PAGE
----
What Role Will Trump Play In Immigration Debate?
AILSA CHANG, HOST:
Well, one unknown in the path forward on immigration is President Trump. What kind of a deal will he agree to? And how actively will Trump, who prizes himself as a great dealmaker, be flexing his negotiating muscles?
NPR national political correspondent Mara Liasson joins me now from the White House to talk about all of this. Hey, Mara.
MARA LIASSON, BYLINE: Hi, Ailsa.
CHANG: So - OK, we just heard Congressman Dent talk about the chances of a bipartisan immigration deal in the House. He sounds somewhat optimistic. What are your thoughts? How likely is it that lawmakers will get this done in a month?
LIASSON: I don't think they're going to get it done in a month. The problem is the House of Representatives. And, yes, big majorities in the country support a deal for the DACA recipients, but not big majorities inside the Republican conference in the House. And that's the key as to whether Paul Ryan, the speaker, will bring it up or not. Now, Charlie Dent was just talking about how he would encourage his leadership to just allow the Senate bill to go on the floor, see if it got the most votes.
But Paul Ryan believes in something called the Hastert Rule - don't bring anything up unless it has a majority of the majority party, unless a majority of Republicans would support it. That's not true with immigration. It would have to be passed with bipartisan votes. And we've seen this movie before where the Senate passes something. In 2013, they passed an immigration bill by 68 votes...
LIASSON: ...With many of the things we're talking about now - path to legalization, end to chain migration, switch to a merit-based system. But it never got a vote in the House because it didn't have the majority of Republicans supporting it.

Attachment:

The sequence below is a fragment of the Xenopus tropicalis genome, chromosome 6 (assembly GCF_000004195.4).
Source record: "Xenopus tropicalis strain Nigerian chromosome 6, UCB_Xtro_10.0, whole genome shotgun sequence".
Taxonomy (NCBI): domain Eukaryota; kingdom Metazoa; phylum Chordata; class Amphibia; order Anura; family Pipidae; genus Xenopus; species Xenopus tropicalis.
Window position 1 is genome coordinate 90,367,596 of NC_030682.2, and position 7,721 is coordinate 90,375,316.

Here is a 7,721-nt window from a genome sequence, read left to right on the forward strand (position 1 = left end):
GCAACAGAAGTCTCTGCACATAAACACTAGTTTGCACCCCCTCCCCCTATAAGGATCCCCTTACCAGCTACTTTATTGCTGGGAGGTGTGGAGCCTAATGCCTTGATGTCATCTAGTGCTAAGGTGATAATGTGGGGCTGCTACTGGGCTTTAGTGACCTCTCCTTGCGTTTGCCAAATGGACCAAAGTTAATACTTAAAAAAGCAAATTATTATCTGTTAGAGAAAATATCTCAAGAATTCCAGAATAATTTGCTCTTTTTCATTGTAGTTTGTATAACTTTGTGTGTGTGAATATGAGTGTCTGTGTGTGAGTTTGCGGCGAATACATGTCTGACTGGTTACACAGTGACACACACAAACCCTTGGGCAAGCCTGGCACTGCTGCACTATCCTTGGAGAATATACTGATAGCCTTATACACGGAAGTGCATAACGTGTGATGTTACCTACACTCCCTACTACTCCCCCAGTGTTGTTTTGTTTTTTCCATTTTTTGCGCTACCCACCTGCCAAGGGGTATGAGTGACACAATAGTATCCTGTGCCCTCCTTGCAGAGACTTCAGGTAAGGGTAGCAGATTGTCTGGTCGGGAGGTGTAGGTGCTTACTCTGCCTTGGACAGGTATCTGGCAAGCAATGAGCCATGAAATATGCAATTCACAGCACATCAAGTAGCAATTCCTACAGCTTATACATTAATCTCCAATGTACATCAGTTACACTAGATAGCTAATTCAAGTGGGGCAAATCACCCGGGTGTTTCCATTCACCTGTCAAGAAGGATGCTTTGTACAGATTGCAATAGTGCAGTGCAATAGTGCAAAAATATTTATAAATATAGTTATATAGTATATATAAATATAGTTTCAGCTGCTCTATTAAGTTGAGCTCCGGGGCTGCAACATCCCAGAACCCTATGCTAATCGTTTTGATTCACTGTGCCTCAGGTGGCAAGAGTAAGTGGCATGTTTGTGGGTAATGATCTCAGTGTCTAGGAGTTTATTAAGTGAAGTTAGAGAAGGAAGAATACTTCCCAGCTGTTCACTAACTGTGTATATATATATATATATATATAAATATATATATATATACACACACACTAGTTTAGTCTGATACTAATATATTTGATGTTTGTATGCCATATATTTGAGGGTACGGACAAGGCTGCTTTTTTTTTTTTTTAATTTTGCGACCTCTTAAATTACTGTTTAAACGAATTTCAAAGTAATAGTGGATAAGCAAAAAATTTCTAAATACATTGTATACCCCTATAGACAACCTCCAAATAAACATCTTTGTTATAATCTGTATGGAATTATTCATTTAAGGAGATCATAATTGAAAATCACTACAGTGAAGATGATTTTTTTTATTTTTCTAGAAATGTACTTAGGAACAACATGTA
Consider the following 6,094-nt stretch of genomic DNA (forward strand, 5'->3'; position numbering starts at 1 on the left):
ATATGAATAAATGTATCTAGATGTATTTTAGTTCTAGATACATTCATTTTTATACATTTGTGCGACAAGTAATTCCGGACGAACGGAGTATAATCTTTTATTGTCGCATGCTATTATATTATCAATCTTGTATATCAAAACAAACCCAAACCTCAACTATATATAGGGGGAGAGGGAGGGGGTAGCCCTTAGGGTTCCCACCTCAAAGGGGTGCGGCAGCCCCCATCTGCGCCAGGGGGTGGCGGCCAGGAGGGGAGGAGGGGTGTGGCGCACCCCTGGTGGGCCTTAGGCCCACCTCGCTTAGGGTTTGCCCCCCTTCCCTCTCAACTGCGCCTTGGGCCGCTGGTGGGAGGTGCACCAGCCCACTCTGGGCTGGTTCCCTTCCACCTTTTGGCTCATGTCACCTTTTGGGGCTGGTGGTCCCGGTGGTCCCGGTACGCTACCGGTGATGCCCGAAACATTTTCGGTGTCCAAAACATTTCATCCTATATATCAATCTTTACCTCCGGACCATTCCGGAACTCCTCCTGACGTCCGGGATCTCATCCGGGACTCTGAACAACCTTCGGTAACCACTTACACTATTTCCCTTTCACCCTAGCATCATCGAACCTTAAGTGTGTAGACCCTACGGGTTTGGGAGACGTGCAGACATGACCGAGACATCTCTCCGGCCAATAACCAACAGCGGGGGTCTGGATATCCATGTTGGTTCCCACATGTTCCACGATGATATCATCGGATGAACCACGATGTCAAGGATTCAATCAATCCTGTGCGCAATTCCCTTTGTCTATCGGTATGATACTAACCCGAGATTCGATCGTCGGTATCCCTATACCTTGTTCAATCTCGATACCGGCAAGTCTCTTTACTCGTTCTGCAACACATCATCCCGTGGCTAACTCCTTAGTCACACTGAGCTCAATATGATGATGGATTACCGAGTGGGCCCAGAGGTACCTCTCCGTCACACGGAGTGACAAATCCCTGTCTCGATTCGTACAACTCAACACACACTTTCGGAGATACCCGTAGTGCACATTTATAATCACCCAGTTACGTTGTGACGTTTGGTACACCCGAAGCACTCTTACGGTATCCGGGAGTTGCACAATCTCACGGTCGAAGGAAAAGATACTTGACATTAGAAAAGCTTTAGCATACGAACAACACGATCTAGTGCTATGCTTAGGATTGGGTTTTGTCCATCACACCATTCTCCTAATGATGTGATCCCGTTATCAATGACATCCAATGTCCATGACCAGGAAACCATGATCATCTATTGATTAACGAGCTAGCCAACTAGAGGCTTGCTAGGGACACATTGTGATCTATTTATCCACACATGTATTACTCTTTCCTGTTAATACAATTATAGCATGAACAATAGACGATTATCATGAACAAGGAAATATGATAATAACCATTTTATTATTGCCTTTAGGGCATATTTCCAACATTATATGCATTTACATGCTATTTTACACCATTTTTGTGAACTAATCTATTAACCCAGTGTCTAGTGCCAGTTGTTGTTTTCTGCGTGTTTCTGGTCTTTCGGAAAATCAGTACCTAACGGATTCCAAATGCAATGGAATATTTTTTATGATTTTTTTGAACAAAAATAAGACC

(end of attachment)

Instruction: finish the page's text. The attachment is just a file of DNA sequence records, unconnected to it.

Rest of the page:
CHANG: That's absolutely right. Well, I want to talk about what President Trump's role might be in all of this. He was pretty quiet this past weekend as senators tried to work out a deal to end the shutdown. How long can we expect the president to stay in the background in negotiations when it comes to such a big issue? I mean, immigration is his signature campaign issue.
LIASSON: That's - that is the big question. This is his signature issue. Ever since he glided down the escalator and announced his campaign by talking about Mexico sending rapists across the border immigration has been his touchstone issue and the touchstone for his base. And he has been hanging back. Today his budget director was asked, what's the president's bottom line? What does he need? And he said, well, it depends on what we get from Congress. Today the press secretary, Sarah Sanders, sounded a little more conciliatory. She said she doesn't think the two sides are that far apart.
But at some point there will be a need for presidential leadership. He'll have to take the heat, which is what he said he would do. If something gets out of the Senate and over to the House, he'll have to sell the bill to House conservatives and give them cover.
CHANG: So what does the president want when it comes to immigration? I mean, during the campaign it was mostly about the wall, but what about now?
LIASSON: The White House says he has four priorities. He wants for a fix for DACA recipients. He wants funding for the wall. He wants an end to family reunification, or what he calls chain migration. He wants an end to the visa lottery system. But those are his starting points for negotiations. We don't know what he would accept short of a hundred percent of all those things. Many Republicans think that they could get a deal with just robust border security and money for a wall. But we don't know how flexible the president is willing to be, what he thinks would be a win for him and something that he could sell to his base.
Now, the Democrats have been changing their minds. For a while they were willing to give him full funding for the wall. Sounds like that's been withdrawn now. So I think the action is with the 22 moderate senators, bipartisan group of senators who are trying to work something out. If they come up with something, will McConnell stay true to his promise, let it be voted on? And then will Trump work to pass it in the House?
CHANG: All right, and going really quickly to Davos, President Trump leaves tomorrow night for the World Economic Forum. What's the message he's taking there?
LIASSON: The message is America's open for business. He's gotten the stock market going. Unemployment is down. When he goes to this uber-globalist gathering it does not sound like he plans to show up with a populist pitchfork. Instead, at the White House they're saying he's going to be a salesman for America and working international companies, trying to convince them to invest in America.
CHANG: NPR's Mara Liasson, thanks.
LIASSON: Thank you.
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